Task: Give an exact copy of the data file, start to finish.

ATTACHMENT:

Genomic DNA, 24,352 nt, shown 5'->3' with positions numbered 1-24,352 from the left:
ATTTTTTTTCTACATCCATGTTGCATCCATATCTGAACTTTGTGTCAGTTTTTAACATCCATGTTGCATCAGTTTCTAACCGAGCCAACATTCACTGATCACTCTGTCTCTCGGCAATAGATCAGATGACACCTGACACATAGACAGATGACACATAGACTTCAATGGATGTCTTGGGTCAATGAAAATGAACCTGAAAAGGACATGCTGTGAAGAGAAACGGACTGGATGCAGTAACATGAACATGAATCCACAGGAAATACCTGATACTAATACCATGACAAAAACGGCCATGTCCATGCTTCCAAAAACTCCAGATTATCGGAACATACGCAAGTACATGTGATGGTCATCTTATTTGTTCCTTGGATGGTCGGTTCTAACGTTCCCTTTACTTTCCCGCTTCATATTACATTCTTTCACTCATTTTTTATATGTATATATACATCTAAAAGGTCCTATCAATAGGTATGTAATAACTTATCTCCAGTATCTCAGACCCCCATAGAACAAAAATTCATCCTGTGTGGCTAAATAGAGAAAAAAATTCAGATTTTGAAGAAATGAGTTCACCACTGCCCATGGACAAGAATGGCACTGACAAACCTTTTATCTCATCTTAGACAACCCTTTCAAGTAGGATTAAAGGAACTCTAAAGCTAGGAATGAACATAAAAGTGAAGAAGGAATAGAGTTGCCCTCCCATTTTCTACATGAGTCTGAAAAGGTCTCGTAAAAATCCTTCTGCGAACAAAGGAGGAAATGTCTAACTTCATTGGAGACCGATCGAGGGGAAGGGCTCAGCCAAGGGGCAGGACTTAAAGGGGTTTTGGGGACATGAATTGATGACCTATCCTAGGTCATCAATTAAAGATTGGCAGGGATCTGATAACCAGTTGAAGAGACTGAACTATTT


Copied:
Genomic DNA, 24,352 nt, shown 5'->3' with positions numbered 1-24,352 from the left:
ATTTTTTTTCTACATCCATGTTGCATCCATATCTGAACTTTGTGTCAGTTTTTAACATCCATGTTGCATCAGTTTCTAACCGAGCCAACATTCACTGATCACTCTGTCTCTCGGCAATAGATCAGATGACACCTGACACATAGACAGATGACACATAGACTTCAATGGATGTCTTGGGTCAATGAAAATGAACCTGAAAAGGACATGCTGTGAAGAGAAACGGACTGGATGCAGTAACATGAACATGAATCCACAGGAAATACCTGATACTAATACCATGACAAAAACGGCCATGTCCATGCTTCCAAAAACTCCAGATTATCGGAACATACGCAAGTACATGTGATGGTCATCTTATTTGTTCCTTGGATGGTCGGTTCTAACGTTCCCTTTACTTTCCCGCTTCATATTACATTCTTTCACTCATTTTTTATATGTATATATACATCTAAAAGGTCCTATCAATAGGTATGTAATAACTTATCTCCAGTATCTCAGACCCCCATAGAACAAAAATTCATCCTGTGTGGCTAAATAGAGAAAAAAATTCAGATTTTGAAGAAATGAGTTCACCACTGCCCATGGACAAGAATGGCACTGACAAACCTTTTATCTCATCTTAGACAACCCTTTCAAGTAGGATTAAAGGAACTCTAAAGCTAGGAATGAACATAAAAGTGAAGAAGGAATAGAGTTGCCCTCCCATTTTCTACATGAGTCTGAAAAGGTCTCGTAAAAATCCTTCTGCGAACAAAGGAGGAAATGTCTAACTTCATTGGAGACCGATCGAGGGGAAGGGCTCAGCCAAGGGGCAGGACTTAAAGGGGTTTTGGGGACATGAATTGATGACCTATCCTAGGTCATCAATTAAAGATTGGCAGGGATCTGATAACCAGTTGAAGAGACTGAACTATTT